The COVID-19 crisis has brought a series of new pressures onto the onboarding process of new volunteers, such as:
- Managing the huge volume of the responses from the public who want to support the NHS and their expectations for a timely approach
- Being responsive to the increase in demand as more and more staff need to self isolate/ are unwell
- The need for flexible and adaptable onboarding processes – meeting the demands of all three stakeholders: Patients, Volunteers and the Hospital.
- Balancing the safety and reliability of volunteers whilst keeping both the volunteers and the patients protected.
Many Volunteer Service Managers have already taken steps to streamline their onboarding, including Chelsea and Westminster NHS Trust.
- You might consider reducing the number of references required to one or not requiring references at all (For example, the volunteering team at Chelsea and Westminster has taken the decision to reduce the number of references, down to one or none, which has been agreed with their HR team)
- Volunteers can provide reference online
- In some instances where it’s counter-productive to wait for references before volunteers can start, you might consider letting volunteers start first while waiting for the references to be submitted. At South Warwickshire NHS Trust, the Volunteer team allows volunteers to start before the references are received. The team will ensure to keep contacting the referees to encourage them to finish the process as soon as, meanwhile volunteers can start and support the departments within the Trust.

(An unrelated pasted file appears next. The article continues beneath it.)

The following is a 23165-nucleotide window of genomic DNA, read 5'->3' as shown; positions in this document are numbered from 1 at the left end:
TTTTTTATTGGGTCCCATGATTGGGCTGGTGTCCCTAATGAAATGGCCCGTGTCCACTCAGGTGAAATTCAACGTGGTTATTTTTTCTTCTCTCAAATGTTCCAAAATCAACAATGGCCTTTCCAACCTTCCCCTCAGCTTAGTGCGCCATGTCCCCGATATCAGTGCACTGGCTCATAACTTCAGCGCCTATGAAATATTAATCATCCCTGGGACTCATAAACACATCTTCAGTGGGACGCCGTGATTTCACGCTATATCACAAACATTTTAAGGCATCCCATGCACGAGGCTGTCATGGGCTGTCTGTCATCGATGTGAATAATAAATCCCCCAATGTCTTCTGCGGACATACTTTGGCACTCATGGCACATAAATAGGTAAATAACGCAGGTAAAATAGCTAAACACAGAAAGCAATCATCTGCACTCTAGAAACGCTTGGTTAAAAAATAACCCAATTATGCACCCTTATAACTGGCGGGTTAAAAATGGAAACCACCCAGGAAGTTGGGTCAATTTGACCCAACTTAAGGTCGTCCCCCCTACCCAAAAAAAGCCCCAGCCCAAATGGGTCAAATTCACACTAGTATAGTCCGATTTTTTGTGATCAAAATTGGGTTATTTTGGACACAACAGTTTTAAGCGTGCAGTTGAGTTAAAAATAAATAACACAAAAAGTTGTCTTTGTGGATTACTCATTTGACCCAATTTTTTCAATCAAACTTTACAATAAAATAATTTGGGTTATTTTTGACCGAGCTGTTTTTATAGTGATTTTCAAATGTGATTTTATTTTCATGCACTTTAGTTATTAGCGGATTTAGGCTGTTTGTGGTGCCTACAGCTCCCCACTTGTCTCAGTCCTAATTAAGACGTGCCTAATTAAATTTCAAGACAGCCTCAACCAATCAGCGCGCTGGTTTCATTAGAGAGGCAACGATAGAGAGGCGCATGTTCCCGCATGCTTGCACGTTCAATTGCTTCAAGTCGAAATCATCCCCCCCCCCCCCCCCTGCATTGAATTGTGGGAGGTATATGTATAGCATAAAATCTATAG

DBS (Disclosure & Barring Service)
- You might consider accepting recent DBS certificates that have been completed within one or three years
- It’s worth thinking about accepting DBS checks from other organisations
- You might want to encourage all volunteers to register for the DBS Update Service so other organisations can also accept them based on their current DBS checks.
- Only seeking enhanced DBS checks for those performing unsupervised roles or those with vulnerable patients
If possible, you should work with the Occupational Health (OH) team to look into relaxing requirements for health checks. Many OH teams in some Trusts are now accepting medical self-declaration forms.
Holding virtual (e.g. telephone or video call) interviews rather than conducting these in person with potential volunteers. For information about which video call programmes that you could use, please visit this link.
- Revised induction processes to make them efficient and responsive e.g. digital induction via Zoom
- Getting people to submit digital photos, uniform sizes etc. as part of their application form so it can be prepared quickly
- Revising current training requirements to ensure they have enough to be safe and reliable e.g. Confidentiality, Information Governance, Infection Control, Health and Safety, and basic safeguarding
- Identifying alternative training delivery means to ensure this is delivered in an effective manner such as via video calls e.g. Using the Zoom programme to provide induction training before volunteers start, or direct volunteers to Health Education England website to access e-learning modules.